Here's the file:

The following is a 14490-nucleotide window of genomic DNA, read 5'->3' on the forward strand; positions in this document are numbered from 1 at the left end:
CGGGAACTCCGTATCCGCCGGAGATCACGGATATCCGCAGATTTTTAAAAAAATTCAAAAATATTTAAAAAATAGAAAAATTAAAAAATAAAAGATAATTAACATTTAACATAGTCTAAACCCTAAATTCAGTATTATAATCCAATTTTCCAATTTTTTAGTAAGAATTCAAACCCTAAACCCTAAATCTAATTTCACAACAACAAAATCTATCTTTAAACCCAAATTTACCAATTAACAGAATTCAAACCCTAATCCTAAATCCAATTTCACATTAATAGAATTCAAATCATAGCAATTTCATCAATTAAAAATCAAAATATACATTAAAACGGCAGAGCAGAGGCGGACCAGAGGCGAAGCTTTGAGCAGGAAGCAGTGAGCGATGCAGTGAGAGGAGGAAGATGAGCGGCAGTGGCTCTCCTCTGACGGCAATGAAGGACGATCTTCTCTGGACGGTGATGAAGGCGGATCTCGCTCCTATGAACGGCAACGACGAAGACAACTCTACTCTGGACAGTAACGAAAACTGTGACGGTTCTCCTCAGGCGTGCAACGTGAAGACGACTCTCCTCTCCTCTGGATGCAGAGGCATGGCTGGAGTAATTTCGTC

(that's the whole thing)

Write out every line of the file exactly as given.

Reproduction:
The following is a 14490-nucleotide window of genomic DNA, read 5'->3' on the forward strand; positions in this document are numbered from 1 at the left end:
CGGGAACTCCGTATCCGCCGGAGATCACGGATATCCGCAGATTTTTAAAAAAATTCAAAAATATTTAAAAAATAGAAAAATTAAAAAATAAAAGATAATTAACATTTAACATAGTCTAAACCCTAAATTCAGTATTATAATCCAATTTTCCAATTTTTTAGTAAGAATTCAAACCCTAAACCCTAAATCTAATTTCACAACAACAAAATCTATCTTTAAACCCAAATTTACCAATTAACAGAATTCAAACCCTAATCCTAAATCCAATTTCACATTAATAGAATTCAAATCATAGCAATTTCATCAATTAAAAATCAAAATATACATTAAAACGGCAGAGCAGAGGCGGACCAGAGGCGAAGCTTTGAGCAGGAAGCAGTGAGCGATGCAGTGAGAGGAGGAAGATGAGCGGCAGTGGCTCTCCTCTGACGGCAATGAAGGACGATCTTCTCTGGACGGTGATGAAGGCGGATCTCGCTCCTATGAACGGCAACGACGAAGACAACTCTACTCTGGACAGTAACGAAAACTGTGACGGTTCTCCTCAGGCGTGCAACGTGAAGACGACTCTCCTCTCCTCTGGATGCAGAGGCATGGCTGGAGTAATTTCGTC